OWCP Determinations

The key to effectively using collateral sources of disability determinations in a FERS Disability Retirement application is to tailor its relevance in each individual circumstance.

Thus, for example, because the focus upon percentages of disability, or the issue of causal connection to the workplace, is a focal point of importance in an OWCP/Department of Labor case, but not in cases of Federal Employee Disability Retirement.  Such issues should be left alone.  However, the fact that there may be an “independent medical examination” by a Second-Opinion doctor, or a referee doctor in a Worker’s Comp case, can be used to one’s advantage.

Often, a person who has been under the agonizing scrutiny and torture of the Worker’s Comp process will miss the point, and complain that the OWCP-appointed doctor “didn’t even exam me for 2 minutes”, or “didn’t listen to a thing I said,” but all the while missing the key ingredients in the doctor’s report:

(1) That the doctor can be effectively characterized as “independent” — not from an OWCP standpoint, but certainly from a FERS Disability Retirement standpoint, because that particular doctor has no self-interest from OPM’s viewpoint.

(2) If the doctor’s opinion is that, while the causal connection (for example) may not have been established, does he nevertheless express an opinion that the Federal or Postal employee is unable to return to perform the essential functions of his or her job?

Often, the emotional uproar in an OWCP case, or in other similar cases (SSDI & Veteran’s Department disability determinations) causes the Federal or Postal employee to miss the primary point of the process: to use the tools effectively in getting a Federal Disability Retirement application under FERS approved.  With that goal in mind, an experienced FERS Disability Retirement Attorney can help you to evaluate your medical records to identify which ones you should use as supporting documentation for your Federal Disability Retirement claim.

Sincerely,

Robert R. McGill, Esquire
FERS Disability Retirement Lawyer

The law office of Attorney Robert R. McGill, P.C., has intended to convey general information by the information contained in this blog. The information contained in this website should in no way be construed as legal advice or opinion. The intent of this website is a source for general information about Federal Disability Retirement law only.

Stress and Other Medical Conditions

Often, the generic designation of “stress” is the underlying medical condition; other medical conditions can exist, and perhaps are exacerbated by the underlying condition of “stress” — or, at least that is the suspicion, both by the Federal or Postal worker who is suffering from such conditions, and (hopefully) understood by the treating medical doctor.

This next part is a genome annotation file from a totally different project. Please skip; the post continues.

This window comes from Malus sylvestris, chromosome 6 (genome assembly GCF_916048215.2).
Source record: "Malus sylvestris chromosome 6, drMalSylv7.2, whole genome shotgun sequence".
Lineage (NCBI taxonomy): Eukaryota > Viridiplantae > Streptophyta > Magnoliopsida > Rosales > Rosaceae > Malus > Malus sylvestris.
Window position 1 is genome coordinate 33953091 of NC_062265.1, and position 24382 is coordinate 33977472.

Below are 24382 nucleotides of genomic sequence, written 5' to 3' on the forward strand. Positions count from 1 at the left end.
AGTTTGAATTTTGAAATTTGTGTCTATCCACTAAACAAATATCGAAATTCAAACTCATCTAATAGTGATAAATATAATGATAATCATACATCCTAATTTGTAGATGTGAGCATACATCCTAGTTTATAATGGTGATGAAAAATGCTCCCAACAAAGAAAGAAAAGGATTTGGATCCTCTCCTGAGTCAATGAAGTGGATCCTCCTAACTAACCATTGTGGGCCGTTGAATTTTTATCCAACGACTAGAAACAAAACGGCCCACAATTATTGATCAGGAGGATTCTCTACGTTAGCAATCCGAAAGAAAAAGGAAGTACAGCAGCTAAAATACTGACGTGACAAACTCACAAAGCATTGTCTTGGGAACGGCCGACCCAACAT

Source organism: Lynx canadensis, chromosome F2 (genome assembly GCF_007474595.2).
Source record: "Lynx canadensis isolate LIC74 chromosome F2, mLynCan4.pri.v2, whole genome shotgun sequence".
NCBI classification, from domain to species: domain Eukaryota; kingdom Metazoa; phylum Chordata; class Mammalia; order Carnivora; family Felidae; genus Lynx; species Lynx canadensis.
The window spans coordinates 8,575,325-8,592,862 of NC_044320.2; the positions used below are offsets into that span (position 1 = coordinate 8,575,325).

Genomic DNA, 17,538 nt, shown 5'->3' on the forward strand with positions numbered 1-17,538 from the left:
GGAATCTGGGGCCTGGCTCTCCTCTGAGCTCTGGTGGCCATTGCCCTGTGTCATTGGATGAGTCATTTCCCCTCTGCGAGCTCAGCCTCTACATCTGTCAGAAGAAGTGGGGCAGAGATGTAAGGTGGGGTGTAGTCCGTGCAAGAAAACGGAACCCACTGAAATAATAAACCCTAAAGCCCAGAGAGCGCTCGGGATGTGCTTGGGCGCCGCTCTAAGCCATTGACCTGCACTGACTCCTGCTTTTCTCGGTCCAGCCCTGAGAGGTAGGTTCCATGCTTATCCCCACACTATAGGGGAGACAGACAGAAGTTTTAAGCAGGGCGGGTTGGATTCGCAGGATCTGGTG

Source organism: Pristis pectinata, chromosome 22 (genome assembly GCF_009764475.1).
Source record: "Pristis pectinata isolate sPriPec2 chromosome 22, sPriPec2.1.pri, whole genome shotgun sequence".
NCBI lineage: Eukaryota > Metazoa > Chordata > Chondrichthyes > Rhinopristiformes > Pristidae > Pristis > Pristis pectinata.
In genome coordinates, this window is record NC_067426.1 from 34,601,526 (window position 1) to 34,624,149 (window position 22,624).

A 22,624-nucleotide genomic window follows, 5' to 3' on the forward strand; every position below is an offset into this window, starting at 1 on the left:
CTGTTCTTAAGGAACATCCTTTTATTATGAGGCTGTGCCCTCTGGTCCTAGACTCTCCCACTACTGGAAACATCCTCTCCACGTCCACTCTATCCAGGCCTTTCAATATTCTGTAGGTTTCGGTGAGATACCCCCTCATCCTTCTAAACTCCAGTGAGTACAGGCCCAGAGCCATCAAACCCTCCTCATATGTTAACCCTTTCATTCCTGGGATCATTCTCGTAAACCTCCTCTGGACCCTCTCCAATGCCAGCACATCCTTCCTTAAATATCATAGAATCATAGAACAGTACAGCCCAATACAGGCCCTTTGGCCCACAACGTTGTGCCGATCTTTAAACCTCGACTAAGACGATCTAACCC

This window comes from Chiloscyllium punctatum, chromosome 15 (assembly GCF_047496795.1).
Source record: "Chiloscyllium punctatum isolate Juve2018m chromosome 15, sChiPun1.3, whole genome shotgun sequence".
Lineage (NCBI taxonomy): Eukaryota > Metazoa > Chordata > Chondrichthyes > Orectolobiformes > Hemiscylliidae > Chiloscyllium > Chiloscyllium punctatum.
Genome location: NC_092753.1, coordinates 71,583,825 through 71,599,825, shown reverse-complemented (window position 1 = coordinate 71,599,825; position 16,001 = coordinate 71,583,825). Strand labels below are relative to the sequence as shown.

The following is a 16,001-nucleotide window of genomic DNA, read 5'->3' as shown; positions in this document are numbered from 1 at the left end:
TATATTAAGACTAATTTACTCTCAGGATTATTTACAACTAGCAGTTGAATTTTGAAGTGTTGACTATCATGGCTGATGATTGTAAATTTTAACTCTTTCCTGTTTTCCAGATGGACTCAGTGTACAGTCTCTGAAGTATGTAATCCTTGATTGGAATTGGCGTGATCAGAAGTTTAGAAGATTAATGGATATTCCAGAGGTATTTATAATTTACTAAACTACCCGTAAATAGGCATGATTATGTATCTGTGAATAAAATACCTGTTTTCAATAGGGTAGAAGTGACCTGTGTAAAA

While failing to have direct causal linkage, the situation often arises where the chronic medical condition may have periods of remission, followed by severe episodes of unrelenting exacerbations.  The problem with such medical conditions in preparing, formulating and filing a FERS Disability Retirement application, is that the medical condition must prevent one from performing one or more of the essential elements of one’s job, and such a condition must last for a period of 12 months or more.

Medical conditions which “wax and wane” (OPM’s favorite description of Fibromyalgia) and are “not severe enough to preclude an individual from the workplace altogether” (another of OPM’s favorite descriptive rationalizations for denying a Federal Disability Retirement application — which is legally inconsequential and a mis-statement of the laws governing Federal Disability Retirement) — present a special challenge in preparing, formulating and filing a Federal Disability Retirement application.  However, even a challenge such as “stress” and a secondary medical condition which is exacerbated for episodic periods, is one which can be overcome, and successfully overcome.

The fact is that the focus is often misplaced.  Instead of asking the doctor to focus upon each individual medical condition, it is the wiser route to have the doctor discuss all medical conditions in their totality, and show that the complex interaction of the primary and secondary medical conditions together prevent the Federal or Postal employee from performing one or more of the essential elements of one’s job.

Sincerely,

Robert R. McGill, Esquire
FERS Disability Retirement Lawyer

Please notice that this and other articles may or may not have been previously published in the author’s other websites such as the Federal Disability Attorney blog, the FERS Disability Retirement website, or the Postal Service Disability Retirement blog.